Sabra Lane: To the same-sex marriage ballot. You’re in favour of change, appearing in a list of other current and former Liberal MP in a newspaper ad today. Who’s going to be persuaded by that ad?
Simon Birmingham: Well look, we’re sending a clear message out there that, as Liberals and Nationals, there are a large number of us who are voting yes and that we encourage our fellow Australians, including fellow Liberal and Nationals voters, to vote yes, and to vote yes in particular for good conservative principles, that marriage strengthens the relationships that individuals have, and in doing so, it ensures that they reduce their dependence upon the state or the welfare system because of that support that comes from strong, long-lasting, committed relationships. In doing so, that strengthens our society overall, so we see this as a reform that can absolutely strengthen the institution of marriage and deliver real benefits in terms of stronger, more stable relationships in the future.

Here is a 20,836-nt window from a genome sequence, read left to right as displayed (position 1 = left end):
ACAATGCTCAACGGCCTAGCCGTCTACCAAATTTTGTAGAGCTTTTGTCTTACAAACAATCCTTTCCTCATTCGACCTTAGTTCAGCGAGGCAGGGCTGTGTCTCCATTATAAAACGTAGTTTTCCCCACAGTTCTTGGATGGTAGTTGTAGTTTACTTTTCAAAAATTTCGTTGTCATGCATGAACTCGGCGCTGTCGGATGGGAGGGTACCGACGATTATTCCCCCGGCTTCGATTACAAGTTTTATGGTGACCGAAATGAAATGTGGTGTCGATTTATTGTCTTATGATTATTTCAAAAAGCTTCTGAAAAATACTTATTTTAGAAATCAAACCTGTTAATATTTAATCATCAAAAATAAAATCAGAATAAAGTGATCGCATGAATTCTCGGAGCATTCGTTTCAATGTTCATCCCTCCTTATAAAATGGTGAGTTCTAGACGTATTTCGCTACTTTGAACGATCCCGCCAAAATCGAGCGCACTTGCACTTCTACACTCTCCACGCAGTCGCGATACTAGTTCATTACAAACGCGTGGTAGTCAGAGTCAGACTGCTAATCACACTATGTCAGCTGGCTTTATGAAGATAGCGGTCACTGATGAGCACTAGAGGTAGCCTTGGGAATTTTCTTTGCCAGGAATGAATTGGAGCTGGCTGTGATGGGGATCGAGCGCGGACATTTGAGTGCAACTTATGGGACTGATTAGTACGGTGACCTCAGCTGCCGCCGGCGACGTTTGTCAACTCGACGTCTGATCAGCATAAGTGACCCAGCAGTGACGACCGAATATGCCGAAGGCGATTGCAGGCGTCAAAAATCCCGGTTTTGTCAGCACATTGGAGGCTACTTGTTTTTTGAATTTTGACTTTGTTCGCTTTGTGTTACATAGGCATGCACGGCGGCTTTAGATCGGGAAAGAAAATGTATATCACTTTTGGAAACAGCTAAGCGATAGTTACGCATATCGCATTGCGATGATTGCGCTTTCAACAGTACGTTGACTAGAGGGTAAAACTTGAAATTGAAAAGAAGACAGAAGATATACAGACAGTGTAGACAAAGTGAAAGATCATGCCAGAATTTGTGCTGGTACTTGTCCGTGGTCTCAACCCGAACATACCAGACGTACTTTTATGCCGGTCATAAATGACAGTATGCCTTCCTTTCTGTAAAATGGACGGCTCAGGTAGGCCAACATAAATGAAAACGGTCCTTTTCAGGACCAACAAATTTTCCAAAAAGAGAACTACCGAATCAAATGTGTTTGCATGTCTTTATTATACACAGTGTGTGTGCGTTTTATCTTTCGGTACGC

Sabra Lane: Minister, thank you very much for talking to AM.
Simon Birmingham: A pleasure, Sabra.